Barrick Gold has ended talks with China National Gold regarding the potential sale of its 74% interest in African Barrick Gold, putting off hopes that the major could distance itself from its underperforming projects in Tanzania.
Investors unhappy with the news pushed African Barrick shares down 21% to £3.52. The firm, which has four mines in northwest Tanzania, has been faced frequently with operational setbacks since going public in March 2010, causing its shares to spend the majority of the past two years trading below its IPO of £5.75.
Barrick shares remained relatively unmoved, slipping 1.3% to $33.14.
The discussions appear to have collapsed because the two parties were unable to agree on a price.
“We are approaching this in a prudent and disciplined manner and will only proceed with opportunities that generate acceptable value for Barrick,” the company’s president and CEO, Jamie Sokalsky, said in a statement, suggesting the firm is still open to selling all or part of its African Barrick stake.
African Barrick in a separate release said it will begin a full operational review of its assets with an aim of generating better returns to shareholders, noting more details on specific initiatives will be provided in mid-February.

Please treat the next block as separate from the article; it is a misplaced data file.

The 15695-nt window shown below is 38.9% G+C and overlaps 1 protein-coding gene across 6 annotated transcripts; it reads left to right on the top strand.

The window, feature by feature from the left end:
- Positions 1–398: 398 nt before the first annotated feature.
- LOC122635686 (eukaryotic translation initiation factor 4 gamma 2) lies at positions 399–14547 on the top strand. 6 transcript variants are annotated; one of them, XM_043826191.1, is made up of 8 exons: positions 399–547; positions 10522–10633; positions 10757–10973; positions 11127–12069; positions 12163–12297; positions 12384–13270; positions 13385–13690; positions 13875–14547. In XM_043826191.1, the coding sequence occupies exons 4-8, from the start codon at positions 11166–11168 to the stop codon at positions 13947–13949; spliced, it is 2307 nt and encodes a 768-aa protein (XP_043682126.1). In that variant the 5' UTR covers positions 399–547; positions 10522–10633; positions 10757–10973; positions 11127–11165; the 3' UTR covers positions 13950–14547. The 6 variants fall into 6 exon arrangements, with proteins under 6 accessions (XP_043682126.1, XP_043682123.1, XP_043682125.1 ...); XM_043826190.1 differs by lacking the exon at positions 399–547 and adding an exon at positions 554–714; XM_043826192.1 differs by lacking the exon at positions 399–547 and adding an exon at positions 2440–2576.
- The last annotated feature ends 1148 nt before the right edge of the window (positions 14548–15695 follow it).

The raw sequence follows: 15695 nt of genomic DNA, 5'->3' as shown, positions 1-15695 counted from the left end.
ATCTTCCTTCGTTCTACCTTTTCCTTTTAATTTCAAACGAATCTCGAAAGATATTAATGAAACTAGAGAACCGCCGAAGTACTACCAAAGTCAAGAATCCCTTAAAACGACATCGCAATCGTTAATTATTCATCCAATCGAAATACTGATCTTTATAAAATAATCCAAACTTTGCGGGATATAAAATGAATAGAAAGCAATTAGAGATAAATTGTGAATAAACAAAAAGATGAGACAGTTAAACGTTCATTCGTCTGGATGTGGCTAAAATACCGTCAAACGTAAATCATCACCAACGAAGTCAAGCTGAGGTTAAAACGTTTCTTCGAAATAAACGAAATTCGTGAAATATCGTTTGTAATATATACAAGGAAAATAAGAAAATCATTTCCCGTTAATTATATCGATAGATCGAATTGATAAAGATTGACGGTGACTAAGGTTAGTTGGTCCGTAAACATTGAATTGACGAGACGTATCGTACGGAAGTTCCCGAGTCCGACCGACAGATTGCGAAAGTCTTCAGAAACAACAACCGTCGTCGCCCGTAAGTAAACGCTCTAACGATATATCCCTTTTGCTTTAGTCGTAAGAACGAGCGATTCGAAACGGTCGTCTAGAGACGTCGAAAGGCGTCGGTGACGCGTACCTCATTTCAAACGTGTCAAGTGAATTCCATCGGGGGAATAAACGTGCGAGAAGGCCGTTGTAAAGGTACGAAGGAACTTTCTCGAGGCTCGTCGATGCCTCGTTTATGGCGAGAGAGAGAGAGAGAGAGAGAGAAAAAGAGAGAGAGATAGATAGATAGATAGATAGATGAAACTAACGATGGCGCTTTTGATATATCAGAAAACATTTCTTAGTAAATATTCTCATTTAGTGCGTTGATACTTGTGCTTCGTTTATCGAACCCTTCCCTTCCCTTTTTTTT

Barrick confirmed last August that it was early discussions to sell its majority stake in its African assets to the Chinese firm as part of its strategy to trim its portfolio and pare down costs in a move to optimize its asset base by unloading or delaying projects that generated little return.
Analysts at that time estimated Barrick could possibly net up to US$3 billion from the potential ABG sale, strengthening the company’s balance sheet and lowering its overall cash costs. However, some now suggest the discussions may have distracted African Barrick.
“In addition to the loss of share price floor following the potential deal falling through, BMO Research worries that the discussions and due diligence process might have distracted management from focusing on optimizing and developing ABG’s assets during that period,” BMO analyst David Haughton wrote in a note.
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